This Is the Best Type of Birth Control for Heavy Periods

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I used to listen to my friends' period woes with the kind of removed sympathy of someone who had only experienced consistently mild symptoms her entire post-pubescent life. That all changed two years ago when suddenly, my body decided to make up for all that easy living in one fell swoop. Over the course of just a few cycles, my cramps suddenly became unbearably painful and my skin went haywire. But the most debilitating side effect of all was a heavy flow that made me self-conscious enough to go running to my ob-gyn for answers. She recommended that I get an IUD to help mitigate it all, and I've been virtually symptom-free ever since.

While it was ultimately the right one for me, the decision to go on hormonal birth control is highly personal and doesn't necessarily breed universally positive results. Our bodies are all different, after all. But if you do suffer from a heavy flow, it's definitely an option worth discussing with your doctor.

"When taking hormonal birth control, a woman's endometrial lining is often thinner, and as a result, some women may bleed less when menstruating," explains Lakeisha Richardson, MD, a noted ob-gyn who works as a consultant for Allergan's Know Your Birth Control campaign. Still, it's important to remember that this common side effect shouldn't be construed as a cure-all. "Most oral contraception is approved for pregnancy prevention—not heavy periods—and may not be for everyone, and so women should speak with their healthcare providers to determine what birth control option may be right for them," she says.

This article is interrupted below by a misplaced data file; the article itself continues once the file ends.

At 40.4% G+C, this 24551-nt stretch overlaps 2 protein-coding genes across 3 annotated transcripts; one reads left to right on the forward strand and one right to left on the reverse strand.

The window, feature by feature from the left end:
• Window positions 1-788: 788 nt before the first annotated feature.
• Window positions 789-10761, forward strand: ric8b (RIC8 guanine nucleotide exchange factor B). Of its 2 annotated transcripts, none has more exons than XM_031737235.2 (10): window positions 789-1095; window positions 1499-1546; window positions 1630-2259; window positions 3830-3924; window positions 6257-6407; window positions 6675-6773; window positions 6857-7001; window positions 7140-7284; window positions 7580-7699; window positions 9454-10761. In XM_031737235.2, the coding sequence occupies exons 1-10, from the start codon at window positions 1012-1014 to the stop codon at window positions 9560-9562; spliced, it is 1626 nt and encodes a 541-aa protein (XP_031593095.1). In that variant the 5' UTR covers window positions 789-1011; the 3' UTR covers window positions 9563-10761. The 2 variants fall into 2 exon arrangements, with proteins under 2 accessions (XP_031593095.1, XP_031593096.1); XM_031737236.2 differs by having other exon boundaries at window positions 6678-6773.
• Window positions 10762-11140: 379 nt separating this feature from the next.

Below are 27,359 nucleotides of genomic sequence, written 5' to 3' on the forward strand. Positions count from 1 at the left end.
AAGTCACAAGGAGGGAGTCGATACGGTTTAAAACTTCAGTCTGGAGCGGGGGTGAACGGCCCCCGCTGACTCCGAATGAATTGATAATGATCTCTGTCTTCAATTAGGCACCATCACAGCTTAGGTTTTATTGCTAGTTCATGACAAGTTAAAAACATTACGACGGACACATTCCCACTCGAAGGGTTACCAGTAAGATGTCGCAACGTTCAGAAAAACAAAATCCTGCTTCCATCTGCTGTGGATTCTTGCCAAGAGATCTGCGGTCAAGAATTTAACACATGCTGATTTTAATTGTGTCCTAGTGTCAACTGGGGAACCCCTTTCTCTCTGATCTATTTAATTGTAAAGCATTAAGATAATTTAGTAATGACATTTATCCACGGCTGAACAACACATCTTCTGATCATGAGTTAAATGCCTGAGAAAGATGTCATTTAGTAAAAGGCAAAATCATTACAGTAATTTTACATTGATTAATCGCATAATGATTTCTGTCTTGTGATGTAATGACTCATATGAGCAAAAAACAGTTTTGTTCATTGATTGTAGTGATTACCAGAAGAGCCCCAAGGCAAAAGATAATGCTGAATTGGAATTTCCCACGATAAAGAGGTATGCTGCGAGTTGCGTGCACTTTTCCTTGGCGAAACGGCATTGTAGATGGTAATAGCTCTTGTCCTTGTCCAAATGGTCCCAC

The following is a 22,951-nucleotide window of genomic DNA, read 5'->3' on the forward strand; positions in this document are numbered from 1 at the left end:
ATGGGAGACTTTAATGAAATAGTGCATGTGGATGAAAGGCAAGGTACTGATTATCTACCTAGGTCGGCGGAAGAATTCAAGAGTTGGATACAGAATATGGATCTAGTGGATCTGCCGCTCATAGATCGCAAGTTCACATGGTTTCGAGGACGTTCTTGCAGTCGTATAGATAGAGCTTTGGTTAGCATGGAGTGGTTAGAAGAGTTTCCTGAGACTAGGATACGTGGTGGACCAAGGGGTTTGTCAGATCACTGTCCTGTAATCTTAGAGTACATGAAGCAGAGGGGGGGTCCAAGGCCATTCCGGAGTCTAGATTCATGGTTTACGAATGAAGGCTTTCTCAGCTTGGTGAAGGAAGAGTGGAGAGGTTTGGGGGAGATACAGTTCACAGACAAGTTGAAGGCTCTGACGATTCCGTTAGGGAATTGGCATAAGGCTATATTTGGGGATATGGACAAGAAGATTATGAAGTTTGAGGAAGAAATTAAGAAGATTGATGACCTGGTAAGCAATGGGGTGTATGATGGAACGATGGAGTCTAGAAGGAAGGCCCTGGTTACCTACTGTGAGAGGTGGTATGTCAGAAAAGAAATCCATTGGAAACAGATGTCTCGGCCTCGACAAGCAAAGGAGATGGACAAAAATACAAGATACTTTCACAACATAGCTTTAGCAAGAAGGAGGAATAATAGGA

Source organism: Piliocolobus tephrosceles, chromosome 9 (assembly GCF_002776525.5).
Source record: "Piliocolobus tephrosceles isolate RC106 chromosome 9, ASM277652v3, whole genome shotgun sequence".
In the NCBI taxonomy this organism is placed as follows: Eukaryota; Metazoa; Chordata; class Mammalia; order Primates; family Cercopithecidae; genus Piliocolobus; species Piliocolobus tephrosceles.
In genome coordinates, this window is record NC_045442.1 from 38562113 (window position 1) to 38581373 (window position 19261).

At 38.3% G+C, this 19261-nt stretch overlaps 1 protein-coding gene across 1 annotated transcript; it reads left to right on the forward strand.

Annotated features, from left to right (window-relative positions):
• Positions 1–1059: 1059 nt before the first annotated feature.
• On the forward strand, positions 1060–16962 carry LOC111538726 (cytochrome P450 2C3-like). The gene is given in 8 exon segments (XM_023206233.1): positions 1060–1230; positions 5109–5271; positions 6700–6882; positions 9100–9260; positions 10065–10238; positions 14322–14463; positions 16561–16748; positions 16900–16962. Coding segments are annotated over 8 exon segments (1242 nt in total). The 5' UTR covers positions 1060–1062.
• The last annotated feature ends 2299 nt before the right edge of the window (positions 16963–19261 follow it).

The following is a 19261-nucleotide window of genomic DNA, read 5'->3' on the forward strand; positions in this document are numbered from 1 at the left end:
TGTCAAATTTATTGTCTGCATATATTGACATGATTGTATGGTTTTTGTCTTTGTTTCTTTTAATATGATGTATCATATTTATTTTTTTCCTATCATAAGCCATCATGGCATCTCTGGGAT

IUD or the Pill?

Both are often "used as a first-line treatment in gynecology to treat painful and heavy periods," says Byrdie UK contributor Jane Leonard, a general practitioner and cosmetic doctor. But landing on the method right for you is a decision to weigh with your doctor based on your current symptoms and lifestyle. (I wanted a lower-dose hormone option, and I'm also terrible at remembering to take pills every day, which is why we ultimately landed on the Mirena IUD.) There are also certain distinctions to keep in mind upfront.

For example, IUDs tend to cause more bleeding for the first few months after insertion before tapering off. "Over time, women with IUDs may experience a reduction in the number of bleeding and spotting days, although bleeding may remain irregular," says Richardson. If having a regular cycle is more important to you than the hands-off convenience of an IUD, then the pill might be the better option.

That said, "while women taking oral contraceptives may experience more predictable cycles, they may have bleeding or spotting between periods," she adds. "It's also important to note that birth control pills may not be right for everyone, as they can be associated with serious risks, like blood clots, stroke, and heart attack."

The main takeaway: A conversation with your doc is in order. "It is important for women to discuss any questions or concerns about bleeding with their healthcare provider," says Richardson.

Next up: a user's guide to every type of birth control.